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What Are Withdrawal Symptoms?

If you’re struggling with thoughts of suicide, PLEASE call the National Suicide Prevention Lifeline: 1-800-273-TALK (8255).

When we remove an addictive substance from our system, we can experience intense symptoms related to the withdrawal process. They can vary from person to person and can depend on the kind of substance involved, and how long we’ve been dependent upon it. Some of us have an easier time with withdrawal than others. Some of us have fatal or near-fatal reactions. What are some of the common withdrawal symptoms?

Often when we’re going through withdrawal, we will feel mental, emotional and physical symptoms all at once. We can have symptoms even before formally going off our drug of choice. For example, when we wake up in the morning and have gone the whole night without using, we can present withdrawal symptoms even if it hasn’t been long since we last consumed. We can experience panic and racing thoughts, along with intense confusion and debilitating overwhelm. We might have feelings of depression, anxiety, nervousness, and even terror. We may have hallucinations, and can even feel as though we’re losing our minds. We might also have suicidal thoughts. We can become volatile or hostile. Because we’ve been dependent upon our drug of choice for so long, we can be mentally and emotionally affected by both its presence and its absence. We might feel so desperate to get high that we take out our pain on the people around us. We’ve also become biochemically dependent, so we can feel physical withdrawal symptoms as well. We might shake and tremble. We might feel nauseous and gag. We might sweat excessively. We might feel physical pain and discomfort in our bodies. We might experience elevated spikes in our blood pressure, which can be extremely dangerous especially when we’re not being medically supervised.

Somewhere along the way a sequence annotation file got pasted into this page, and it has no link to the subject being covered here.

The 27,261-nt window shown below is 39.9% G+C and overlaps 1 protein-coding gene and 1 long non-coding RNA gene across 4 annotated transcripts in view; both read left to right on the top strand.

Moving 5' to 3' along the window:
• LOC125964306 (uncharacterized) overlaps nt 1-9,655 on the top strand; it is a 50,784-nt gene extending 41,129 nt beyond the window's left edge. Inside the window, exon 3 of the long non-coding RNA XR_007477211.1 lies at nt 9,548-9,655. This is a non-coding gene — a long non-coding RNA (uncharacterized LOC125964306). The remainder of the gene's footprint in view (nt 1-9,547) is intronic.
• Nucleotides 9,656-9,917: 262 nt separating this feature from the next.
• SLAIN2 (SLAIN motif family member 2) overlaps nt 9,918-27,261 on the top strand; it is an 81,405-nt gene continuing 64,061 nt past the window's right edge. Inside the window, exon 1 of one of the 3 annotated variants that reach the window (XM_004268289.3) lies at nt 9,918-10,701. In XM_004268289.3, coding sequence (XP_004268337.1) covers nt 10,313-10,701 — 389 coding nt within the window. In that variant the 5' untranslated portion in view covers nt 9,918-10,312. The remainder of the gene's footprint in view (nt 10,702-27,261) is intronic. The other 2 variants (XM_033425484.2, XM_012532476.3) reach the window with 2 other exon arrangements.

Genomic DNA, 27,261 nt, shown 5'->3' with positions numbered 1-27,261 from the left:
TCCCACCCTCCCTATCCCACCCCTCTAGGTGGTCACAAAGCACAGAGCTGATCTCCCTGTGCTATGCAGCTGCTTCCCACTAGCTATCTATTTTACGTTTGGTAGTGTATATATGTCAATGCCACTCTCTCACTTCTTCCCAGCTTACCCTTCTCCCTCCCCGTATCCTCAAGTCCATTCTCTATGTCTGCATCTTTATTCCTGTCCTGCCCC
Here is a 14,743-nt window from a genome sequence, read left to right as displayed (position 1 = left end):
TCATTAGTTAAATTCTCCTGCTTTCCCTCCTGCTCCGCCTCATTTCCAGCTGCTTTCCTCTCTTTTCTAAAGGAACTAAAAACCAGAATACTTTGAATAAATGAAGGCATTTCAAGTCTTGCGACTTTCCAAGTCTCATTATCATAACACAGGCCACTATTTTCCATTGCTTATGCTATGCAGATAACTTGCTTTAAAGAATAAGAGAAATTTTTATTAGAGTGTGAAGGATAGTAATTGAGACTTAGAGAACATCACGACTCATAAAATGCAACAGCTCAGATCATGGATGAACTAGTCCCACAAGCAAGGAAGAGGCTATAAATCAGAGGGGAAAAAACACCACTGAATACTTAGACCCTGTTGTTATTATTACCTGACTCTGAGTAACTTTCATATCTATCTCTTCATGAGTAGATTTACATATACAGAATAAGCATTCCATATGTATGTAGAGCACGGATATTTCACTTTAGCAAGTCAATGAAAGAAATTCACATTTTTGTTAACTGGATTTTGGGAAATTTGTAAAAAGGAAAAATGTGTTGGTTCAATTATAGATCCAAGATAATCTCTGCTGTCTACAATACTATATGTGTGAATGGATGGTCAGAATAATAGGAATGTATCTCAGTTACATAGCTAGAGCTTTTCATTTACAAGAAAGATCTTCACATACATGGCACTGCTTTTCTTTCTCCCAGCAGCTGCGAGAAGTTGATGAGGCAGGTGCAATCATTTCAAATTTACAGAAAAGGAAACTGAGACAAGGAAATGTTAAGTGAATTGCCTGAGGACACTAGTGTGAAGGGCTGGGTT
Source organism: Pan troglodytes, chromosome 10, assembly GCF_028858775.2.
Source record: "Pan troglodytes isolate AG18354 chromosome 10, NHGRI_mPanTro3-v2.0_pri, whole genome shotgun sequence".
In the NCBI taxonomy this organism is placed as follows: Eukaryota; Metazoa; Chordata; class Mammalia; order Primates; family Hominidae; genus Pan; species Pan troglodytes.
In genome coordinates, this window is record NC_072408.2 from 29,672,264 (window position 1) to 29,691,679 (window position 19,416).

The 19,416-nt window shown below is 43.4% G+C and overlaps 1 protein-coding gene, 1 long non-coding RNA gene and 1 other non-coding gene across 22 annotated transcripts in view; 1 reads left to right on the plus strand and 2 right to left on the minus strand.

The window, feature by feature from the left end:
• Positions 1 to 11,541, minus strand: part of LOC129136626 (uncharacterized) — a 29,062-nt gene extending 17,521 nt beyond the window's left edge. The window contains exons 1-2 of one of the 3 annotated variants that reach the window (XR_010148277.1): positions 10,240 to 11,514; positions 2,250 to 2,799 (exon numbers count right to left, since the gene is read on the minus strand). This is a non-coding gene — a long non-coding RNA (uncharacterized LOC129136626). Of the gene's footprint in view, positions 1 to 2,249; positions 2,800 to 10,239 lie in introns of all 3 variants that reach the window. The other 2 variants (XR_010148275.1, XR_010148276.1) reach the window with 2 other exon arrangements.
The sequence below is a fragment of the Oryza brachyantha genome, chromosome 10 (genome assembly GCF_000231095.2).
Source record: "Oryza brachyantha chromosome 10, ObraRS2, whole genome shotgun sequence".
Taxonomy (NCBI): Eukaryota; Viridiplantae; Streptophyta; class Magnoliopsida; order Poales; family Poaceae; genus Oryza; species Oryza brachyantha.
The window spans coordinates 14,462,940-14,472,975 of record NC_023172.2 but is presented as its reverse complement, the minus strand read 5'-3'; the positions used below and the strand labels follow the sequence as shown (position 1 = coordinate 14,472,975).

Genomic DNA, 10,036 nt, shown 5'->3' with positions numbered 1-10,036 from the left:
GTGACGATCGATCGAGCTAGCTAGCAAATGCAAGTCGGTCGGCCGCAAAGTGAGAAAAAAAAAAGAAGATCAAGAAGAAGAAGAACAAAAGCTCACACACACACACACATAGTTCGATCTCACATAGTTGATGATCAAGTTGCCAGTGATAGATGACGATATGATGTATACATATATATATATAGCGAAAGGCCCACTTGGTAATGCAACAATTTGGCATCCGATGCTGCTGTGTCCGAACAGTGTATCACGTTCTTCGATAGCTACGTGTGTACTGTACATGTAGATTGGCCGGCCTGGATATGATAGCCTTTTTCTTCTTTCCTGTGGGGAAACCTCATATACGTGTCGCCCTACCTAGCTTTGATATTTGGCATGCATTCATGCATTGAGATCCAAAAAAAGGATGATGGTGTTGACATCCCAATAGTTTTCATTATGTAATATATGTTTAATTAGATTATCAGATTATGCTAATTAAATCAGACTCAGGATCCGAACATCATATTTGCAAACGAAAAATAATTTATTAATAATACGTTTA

Seek Help From A Local Emergency Room 

Opiate and alcohol withdrawal can cause fatal reactions like seizures and severe dehydration, so for these cases, it is usually recommended that people seek treatment rather than trying to withdraw alone. With professional treatment, we can be supervised to monitor the withdrawal process and any accompanying symptoms. Withdrawal from any substance can last days or months, depending on the severity of our dependence and which substance or substances we’ve been using. When we’ve combined drugs, our withdrawal process can be even more intense.

Quitting cold turkey can be painful, uncomfortable and even dangerous. We can feel a great amount of fear about the withdrawal symptoms we’re going to face, and our fear can often be a deterrent to getting sober. We’re afraid of what we’re going to experience when we withdraw, so we avoid the process, put it off, and postpone getting help. When we’re ready, when we’ve summoned the courage, we want to give ourselves all the support and resources available to us, to make the withdrawal process safer, easier and more manageable.

At The Guest House Ocala, we have personal recovery experience and over 12 years in the recovery industry. We have helped countless people recover, and we’re here to help you too. Call 855-483-7800 today for more information.